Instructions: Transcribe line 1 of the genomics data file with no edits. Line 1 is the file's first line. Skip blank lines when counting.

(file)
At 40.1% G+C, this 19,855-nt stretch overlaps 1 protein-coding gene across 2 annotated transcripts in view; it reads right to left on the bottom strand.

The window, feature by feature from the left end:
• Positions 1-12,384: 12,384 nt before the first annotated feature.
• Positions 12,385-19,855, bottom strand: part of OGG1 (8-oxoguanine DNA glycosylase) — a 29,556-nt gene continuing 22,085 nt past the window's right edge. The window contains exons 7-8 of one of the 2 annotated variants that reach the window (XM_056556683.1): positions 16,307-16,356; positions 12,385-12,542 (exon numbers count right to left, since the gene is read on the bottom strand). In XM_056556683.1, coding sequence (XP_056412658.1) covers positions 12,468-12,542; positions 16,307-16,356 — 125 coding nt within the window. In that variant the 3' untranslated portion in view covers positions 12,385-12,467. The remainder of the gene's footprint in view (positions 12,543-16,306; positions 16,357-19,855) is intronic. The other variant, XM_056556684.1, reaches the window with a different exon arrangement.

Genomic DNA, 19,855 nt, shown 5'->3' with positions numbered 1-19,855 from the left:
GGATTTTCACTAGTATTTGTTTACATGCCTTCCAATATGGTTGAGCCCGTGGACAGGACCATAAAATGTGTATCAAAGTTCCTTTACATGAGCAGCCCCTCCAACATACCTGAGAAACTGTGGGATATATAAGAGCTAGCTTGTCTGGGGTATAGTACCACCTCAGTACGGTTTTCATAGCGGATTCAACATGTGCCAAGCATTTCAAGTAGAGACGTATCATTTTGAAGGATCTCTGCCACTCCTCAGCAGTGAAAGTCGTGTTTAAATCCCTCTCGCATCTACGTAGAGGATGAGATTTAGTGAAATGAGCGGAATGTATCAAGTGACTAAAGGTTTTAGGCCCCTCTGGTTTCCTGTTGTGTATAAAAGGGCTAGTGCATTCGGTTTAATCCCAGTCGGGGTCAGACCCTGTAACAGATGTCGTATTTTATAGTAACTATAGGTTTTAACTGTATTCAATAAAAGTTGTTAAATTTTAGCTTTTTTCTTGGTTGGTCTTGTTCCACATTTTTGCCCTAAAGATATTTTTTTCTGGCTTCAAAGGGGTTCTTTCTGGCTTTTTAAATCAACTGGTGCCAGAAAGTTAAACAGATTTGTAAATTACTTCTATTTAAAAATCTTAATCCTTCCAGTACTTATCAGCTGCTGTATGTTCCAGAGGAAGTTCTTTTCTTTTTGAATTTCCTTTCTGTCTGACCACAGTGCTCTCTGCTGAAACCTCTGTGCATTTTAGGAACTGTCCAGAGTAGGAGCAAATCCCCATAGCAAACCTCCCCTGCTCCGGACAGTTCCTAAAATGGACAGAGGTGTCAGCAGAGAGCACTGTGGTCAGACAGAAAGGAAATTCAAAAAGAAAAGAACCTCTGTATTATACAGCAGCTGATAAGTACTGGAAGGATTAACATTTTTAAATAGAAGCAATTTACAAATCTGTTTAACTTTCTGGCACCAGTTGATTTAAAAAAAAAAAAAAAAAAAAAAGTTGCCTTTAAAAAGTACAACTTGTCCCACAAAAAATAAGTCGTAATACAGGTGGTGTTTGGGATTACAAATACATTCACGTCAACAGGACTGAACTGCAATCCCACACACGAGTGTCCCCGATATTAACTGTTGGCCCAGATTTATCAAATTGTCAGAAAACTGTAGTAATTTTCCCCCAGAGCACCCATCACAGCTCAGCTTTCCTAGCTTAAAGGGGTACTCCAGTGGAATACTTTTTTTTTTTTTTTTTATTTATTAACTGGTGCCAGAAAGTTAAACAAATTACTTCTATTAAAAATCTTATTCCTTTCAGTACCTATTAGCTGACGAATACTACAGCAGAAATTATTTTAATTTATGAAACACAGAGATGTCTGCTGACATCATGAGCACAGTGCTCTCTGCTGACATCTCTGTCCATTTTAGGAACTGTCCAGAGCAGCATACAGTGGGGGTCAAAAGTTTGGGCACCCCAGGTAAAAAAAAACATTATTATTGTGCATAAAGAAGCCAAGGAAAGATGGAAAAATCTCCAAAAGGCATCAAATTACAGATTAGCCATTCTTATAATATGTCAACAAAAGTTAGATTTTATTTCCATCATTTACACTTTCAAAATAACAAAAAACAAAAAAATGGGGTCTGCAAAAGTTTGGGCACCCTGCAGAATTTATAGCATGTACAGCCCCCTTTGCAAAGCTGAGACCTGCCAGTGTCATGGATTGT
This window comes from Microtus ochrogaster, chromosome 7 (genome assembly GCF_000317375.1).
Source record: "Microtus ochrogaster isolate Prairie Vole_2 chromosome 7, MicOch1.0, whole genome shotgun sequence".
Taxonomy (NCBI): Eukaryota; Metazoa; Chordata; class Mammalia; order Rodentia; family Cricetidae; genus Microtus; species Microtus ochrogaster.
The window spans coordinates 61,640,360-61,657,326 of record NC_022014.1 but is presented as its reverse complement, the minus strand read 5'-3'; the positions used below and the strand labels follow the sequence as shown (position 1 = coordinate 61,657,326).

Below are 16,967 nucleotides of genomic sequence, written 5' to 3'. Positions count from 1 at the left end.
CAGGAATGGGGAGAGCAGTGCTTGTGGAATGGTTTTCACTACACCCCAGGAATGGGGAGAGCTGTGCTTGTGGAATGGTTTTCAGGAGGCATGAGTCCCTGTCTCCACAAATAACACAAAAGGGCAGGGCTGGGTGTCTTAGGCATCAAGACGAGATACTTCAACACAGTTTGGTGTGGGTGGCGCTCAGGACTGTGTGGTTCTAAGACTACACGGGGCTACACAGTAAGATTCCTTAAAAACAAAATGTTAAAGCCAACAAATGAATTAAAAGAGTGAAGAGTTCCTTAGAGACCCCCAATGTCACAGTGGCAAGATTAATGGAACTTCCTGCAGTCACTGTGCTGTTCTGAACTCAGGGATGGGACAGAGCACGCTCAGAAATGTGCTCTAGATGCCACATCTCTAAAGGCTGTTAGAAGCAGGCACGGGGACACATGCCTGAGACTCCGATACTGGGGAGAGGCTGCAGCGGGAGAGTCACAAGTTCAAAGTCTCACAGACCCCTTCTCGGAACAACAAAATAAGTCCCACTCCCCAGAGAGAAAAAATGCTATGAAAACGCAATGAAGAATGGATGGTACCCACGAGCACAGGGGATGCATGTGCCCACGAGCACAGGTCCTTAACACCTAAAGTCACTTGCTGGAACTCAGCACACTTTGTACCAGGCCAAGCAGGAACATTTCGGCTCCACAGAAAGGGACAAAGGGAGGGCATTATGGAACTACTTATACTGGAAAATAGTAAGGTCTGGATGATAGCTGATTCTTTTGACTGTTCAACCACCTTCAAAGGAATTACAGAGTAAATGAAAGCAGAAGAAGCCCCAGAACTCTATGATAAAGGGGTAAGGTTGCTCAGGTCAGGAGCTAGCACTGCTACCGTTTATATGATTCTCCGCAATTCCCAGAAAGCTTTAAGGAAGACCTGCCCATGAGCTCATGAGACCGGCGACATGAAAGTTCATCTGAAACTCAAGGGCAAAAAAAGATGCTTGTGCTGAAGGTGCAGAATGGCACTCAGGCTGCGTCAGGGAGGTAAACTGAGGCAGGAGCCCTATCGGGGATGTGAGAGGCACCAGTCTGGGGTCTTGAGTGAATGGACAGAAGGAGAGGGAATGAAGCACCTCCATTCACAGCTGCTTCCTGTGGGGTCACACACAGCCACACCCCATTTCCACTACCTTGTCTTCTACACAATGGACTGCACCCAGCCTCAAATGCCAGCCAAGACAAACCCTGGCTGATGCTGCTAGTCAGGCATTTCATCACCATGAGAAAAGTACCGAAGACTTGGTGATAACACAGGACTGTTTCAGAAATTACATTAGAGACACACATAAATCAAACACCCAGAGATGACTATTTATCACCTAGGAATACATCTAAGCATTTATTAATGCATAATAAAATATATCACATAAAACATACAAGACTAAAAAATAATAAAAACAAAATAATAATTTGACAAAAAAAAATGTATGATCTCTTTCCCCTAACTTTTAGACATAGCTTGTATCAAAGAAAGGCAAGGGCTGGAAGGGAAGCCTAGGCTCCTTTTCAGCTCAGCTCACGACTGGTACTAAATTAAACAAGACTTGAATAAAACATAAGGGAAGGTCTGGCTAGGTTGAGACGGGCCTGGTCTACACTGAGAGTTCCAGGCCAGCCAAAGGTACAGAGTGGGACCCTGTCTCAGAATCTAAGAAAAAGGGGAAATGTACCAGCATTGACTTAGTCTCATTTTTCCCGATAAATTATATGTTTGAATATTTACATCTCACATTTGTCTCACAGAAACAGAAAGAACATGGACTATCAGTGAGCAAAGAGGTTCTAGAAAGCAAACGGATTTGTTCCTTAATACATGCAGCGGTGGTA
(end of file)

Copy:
At 40.1% G+C, this 19,855-nt stretch overlaps 1 protein-coding gene across 2 annotated transcripts in view; it reads right to left on the bottom strand.